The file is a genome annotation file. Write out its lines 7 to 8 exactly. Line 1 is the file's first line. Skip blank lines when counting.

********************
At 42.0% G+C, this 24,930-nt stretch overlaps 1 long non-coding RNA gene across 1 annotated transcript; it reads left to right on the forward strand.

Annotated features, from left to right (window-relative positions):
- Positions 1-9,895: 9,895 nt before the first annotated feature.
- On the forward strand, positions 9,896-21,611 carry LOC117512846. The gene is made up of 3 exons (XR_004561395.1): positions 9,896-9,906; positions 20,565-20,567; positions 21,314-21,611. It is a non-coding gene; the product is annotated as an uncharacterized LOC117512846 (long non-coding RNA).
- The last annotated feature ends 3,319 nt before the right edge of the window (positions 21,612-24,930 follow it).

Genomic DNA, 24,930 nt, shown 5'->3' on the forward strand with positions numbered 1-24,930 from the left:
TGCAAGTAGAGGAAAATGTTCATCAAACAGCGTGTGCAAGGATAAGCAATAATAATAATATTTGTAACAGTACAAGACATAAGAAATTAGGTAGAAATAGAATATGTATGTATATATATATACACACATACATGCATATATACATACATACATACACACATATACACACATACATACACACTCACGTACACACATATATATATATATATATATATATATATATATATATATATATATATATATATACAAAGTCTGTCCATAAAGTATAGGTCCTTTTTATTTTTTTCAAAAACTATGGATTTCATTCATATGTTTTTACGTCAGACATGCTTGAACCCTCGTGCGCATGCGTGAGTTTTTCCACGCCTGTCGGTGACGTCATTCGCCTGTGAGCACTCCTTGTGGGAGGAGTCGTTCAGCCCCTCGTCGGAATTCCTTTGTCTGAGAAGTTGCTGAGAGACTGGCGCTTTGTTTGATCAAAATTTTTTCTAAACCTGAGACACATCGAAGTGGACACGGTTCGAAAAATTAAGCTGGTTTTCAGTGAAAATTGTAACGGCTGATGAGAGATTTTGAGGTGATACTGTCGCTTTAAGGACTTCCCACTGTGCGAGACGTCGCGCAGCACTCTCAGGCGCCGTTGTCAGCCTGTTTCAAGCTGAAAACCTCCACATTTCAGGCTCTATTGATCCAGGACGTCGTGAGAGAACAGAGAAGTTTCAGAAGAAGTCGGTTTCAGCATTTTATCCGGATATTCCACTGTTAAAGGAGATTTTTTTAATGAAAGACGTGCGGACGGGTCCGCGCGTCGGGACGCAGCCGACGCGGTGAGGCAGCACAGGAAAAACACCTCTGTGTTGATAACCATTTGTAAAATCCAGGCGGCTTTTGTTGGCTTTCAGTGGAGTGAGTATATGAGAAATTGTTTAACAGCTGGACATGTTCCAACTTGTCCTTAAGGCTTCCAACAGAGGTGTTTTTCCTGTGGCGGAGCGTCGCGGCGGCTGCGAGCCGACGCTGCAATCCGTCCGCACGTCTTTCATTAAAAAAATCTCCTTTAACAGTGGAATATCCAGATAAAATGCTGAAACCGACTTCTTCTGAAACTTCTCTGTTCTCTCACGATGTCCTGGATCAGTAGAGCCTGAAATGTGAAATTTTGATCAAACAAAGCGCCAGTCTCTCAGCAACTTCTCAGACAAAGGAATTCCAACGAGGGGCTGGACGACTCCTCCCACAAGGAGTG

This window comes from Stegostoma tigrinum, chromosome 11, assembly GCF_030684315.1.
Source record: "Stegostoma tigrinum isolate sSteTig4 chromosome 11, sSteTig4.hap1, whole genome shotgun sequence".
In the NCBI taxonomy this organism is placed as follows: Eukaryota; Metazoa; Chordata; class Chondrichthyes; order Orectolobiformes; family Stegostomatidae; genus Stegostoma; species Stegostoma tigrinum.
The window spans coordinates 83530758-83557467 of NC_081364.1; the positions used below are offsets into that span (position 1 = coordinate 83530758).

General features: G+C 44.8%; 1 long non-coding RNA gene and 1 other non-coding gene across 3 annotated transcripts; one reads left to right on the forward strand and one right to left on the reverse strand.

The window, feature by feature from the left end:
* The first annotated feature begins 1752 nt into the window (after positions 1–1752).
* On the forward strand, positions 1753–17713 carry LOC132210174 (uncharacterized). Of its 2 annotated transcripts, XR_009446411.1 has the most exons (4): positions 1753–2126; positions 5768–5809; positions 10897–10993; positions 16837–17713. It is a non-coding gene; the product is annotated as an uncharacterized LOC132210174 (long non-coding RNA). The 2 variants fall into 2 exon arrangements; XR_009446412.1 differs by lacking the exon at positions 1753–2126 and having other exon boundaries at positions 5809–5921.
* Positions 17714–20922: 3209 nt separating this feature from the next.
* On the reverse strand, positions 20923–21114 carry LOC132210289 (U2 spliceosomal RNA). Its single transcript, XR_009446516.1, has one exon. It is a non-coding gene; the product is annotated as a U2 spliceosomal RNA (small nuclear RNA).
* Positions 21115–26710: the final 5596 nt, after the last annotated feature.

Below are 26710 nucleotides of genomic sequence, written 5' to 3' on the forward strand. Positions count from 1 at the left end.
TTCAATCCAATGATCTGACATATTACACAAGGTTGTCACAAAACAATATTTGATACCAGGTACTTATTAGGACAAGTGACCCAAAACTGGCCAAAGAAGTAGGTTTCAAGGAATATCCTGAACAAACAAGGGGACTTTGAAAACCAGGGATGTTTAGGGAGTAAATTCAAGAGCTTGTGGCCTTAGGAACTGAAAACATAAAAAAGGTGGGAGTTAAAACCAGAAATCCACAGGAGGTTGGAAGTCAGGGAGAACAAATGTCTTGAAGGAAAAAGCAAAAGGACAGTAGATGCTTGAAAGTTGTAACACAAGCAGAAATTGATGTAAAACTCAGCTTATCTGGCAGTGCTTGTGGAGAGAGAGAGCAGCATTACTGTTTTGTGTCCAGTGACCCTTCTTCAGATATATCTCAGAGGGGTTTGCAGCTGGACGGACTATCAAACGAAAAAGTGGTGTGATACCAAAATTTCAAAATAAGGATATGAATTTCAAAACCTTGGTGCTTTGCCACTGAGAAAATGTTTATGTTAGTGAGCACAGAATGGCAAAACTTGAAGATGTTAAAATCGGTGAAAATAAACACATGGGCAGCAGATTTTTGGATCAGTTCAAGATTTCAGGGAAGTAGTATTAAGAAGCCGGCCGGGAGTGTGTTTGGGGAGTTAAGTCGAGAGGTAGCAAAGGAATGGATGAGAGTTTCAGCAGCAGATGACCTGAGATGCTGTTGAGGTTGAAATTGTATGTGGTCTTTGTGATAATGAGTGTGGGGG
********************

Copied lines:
TGCAAGTAGAGGAAAATGTTCATCAAACAGCGTGTGCAAGGATAAGCAATAATAATAATATTTGTAACAGTACAAGACATAAGAAATTAGGTAGAAATAGAATATGTATGTATATATATATACACACATACATGCATATATACATACATACATACACACATATACACACATACATACACACTCACGTACACACATATATATATATATATATATATATATATATATATATATATATATATATATATACAAAGTCTGTCCATAAAGTATAGGTCCTTTTTATTTTTTTCAAAAACTATGGATTTCATTCATATGTTTTTACGTCAGACATGCTTGAACCCTCGTGCGCATGCGTGAGTTTTTCCACGCCTGTCGGTGACGTCATTCGCCTGTGAGCACTCCTTGTGGGAGGAGTCGTTCAGCCCCTCGTCGGAATTCCTTTGTCTGAGAAGTTGCTGAGAGACTGGCGCTTTGTTTGATCAAAATTTTTTCTAAACCTGAGACACATCGAAGTGGACACGGTTCGAAAAATTAAGCTGGTTTTCAGTGAAAATTGTAACGGCTGATGAGAGATTTTGAGGTGATACTGTCGCTTTAAGGACTTCCCACTGTGCGAGACGTCGCGCAGCACTCTCAGGCGCCGTTGTCAGCCTGTTTCAAGCTGAAAACCTCCACATTTCAGGCTCTATTGATCCAGGACGTCGTGAGAGAACAGAGAAGTTTCAGAAGAAGTCGGTTTCAGCATTTTATCCGGATATTCCACTGTTAAAGGAGATTTTTTTAATGAAAGACGTGCGGACGGGTCCGCGCGTCGGGACGCAGCCGACGCGGTGAGGCAGCACAGGAAAAACACCTCTGTGTTGATAACCATTTGTAAAATCCAGGCGGCTTTTGTTGGCTTTCAGTGGAGTGAGTATATGAGAAATTGTTTAACAGCTGGACATGTTCCAACTTGTCCTTAAGGCTTCCAACAGAGGTGTTTTTCCTGTGGCGGAGCGTCGCGGCGGCTGCGAGCCGACGCTGCAATCCGTCCGCACGTCTTTCATTAAAAAAATCTCCTTTAACAGTGGAATATCCAGATAAAATGCTGAAACCGACTTCTTCTGAAACTTCTCTGTTCTCTCACGATGTCCTGGATCAGTAGAGCCTGAAATGTGAAATTTTGATCAAACAAAGCGCCAGTCTCTCAGCAACTTCTCAGACAAAGGAATTCCAACGAGGGGCTGGACGACTCCTCCCACAAGGAGTG

This window comes from Stegostoma tigrinum, chromosome 11, assembly GCF_030684315.1.